Uganda woman dies in Oman, family stuck with body

By Paul Tajuba

Thursday April 25, 2019

At the beginning of 2018, Mr James Obed and his wife Christine Nambereke, brainstormed on how to free themselves from the pangs of poverty.
They had put their hands on farming with no ray of hope yet the cost of living increased each day.
Late that year, “a samaritan” came to their rescue in Bumbo Village in Namisindwa District with a proposal too sweet to ignore.

The agent suggested Nambereke be taken to Oman to work as a maid, a job he said was a “quick way to make money with less hustle’’.
Her monthly pay would be Shs600,000, the agent promised, according to her husband, Mr Obed.
In less than three weeks, travel documents were processed and availed to her.

In September last year, Nambereke set off to Oman through Lwakhakha, a border between Uganda and Kenya, full of hope for a better future for herself and family. It was never the case though.
“I thought this money would be enough to take care of our children. I was convinced and I did not hesitate to allow her to go to Oman and I stay to take care of the children. Even her family [Nambereke] accepted and we hoped for the best,” said Mr Obed.

The couple has seven children---the oldest, 14, and youngest twins,3.
“We rejoiced when she was setting off and after three days, she called me and informed me that she had reached safely and had started work,” Mr Obed added in an interview with this newspaper yesterday.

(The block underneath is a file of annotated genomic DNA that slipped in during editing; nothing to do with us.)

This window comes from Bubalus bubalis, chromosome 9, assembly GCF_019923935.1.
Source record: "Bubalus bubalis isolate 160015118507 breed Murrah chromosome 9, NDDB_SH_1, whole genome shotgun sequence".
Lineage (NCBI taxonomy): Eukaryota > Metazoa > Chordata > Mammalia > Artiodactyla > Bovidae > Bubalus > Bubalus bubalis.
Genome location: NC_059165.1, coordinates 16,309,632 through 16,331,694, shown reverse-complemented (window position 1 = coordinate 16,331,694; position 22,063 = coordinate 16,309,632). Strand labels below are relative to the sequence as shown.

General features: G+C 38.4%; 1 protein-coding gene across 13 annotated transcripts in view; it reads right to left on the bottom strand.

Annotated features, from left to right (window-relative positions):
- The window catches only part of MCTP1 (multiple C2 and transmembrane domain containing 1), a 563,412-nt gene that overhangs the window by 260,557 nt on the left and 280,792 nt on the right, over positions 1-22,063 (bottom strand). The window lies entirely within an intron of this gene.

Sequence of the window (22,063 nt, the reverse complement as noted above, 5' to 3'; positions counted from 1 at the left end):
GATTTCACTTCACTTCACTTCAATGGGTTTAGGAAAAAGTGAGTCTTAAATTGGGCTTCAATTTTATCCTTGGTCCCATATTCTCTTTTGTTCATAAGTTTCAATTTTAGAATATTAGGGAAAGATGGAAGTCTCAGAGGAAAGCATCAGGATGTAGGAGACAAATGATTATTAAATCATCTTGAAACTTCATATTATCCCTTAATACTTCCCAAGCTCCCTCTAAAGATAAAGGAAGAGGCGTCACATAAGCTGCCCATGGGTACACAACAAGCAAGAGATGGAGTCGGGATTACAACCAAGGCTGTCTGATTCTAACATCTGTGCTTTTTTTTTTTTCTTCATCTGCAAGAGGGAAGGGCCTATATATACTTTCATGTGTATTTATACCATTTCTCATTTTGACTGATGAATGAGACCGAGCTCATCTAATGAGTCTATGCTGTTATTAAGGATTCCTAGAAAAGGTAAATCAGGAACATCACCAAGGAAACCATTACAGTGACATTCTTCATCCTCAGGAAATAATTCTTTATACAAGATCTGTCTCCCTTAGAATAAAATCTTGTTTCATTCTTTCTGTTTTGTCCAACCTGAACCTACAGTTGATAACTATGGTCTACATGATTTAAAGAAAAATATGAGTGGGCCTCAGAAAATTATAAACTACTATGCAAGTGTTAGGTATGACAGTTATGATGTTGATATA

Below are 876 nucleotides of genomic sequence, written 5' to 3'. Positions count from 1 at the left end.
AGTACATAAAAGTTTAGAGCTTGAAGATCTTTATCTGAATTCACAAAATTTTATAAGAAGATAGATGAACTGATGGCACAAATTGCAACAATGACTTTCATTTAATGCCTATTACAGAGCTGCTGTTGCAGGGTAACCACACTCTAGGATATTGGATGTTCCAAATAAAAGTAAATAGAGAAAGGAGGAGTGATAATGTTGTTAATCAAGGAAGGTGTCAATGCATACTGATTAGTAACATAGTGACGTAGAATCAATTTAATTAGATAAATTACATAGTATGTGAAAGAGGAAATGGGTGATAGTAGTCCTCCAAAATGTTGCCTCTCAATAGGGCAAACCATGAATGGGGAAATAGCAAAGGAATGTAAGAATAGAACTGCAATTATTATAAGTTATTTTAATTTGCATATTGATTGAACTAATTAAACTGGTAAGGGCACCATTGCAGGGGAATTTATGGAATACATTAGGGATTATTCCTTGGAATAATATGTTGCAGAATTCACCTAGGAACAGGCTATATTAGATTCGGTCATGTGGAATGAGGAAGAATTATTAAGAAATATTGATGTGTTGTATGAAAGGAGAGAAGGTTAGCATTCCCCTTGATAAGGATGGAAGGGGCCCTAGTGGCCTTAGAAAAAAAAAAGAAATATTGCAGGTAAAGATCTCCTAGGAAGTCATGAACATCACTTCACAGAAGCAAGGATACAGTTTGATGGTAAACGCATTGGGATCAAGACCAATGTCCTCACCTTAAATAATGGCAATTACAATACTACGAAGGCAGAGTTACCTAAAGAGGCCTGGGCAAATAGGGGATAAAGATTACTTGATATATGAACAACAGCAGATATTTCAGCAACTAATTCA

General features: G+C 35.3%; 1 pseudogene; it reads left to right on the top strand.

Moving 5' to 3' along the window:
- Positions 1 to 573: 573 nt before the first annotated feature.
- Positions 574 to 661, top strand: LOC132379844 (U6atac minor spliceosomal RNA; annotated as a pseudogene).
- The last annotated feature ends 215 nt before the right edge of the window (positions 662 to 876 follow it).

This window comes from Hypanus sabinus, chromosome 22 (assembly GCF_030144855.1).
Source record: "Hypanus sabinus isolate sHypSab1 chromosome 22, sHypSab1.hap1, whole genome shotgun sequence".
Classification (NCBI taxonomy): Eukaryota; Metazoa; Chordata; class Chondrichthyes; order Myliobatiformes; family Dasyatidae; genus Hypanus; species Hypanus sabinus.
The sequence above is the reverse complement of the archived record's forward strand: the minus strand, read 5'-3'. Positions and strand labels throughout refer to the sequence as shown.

Three months on the job, Nambereke, 31, telephoned her husband asking him to arrange with the local agent with a view of changing her employer in Oman. She said the workload was unbearable and the employer was abusive, the reason she wanted to return to Uganda or get another home to work, Mr Obed narrated.

Her request did not yield and on March 8, her employer got her a ticket to Nairobi. But two days later as her family was expecting her return, a man in Oman instead informed them that Nambereke had died in a motor accident.
Ms Malisa Nambuya, the sister-in-law to the deceased, said they have been trying to repatriate the body to Uganda in vain.
“We have spent all the money we had. An agent in Oman asked for Shs4m to bring the body and we sent the money but again asked for more money which we do not have,” Ms Nambuya said.

Ms Marriam Mwiza, the executive director of Over Seas Workers’ Voice Uganda, who has been helping the family get the body, said they have sought help from different offices in Uganda and Saudi Arabia embassy which normally helps trapped Ugandans in Middle East but in vain.
“The family knows the trafficker and they reported him to police but police have not arrested him up to now,” Ms Mwiza said.

Mr Obed said his children have put him under unbearable pressure to bring their mother home.
“At least they want to see her, bury and see the grave where their mother is,” he said.
When contacted, Mr Martin Wandera, the director of Labour at the Labour Ministry, asked for the details of the family and pledged to meet them and offer support.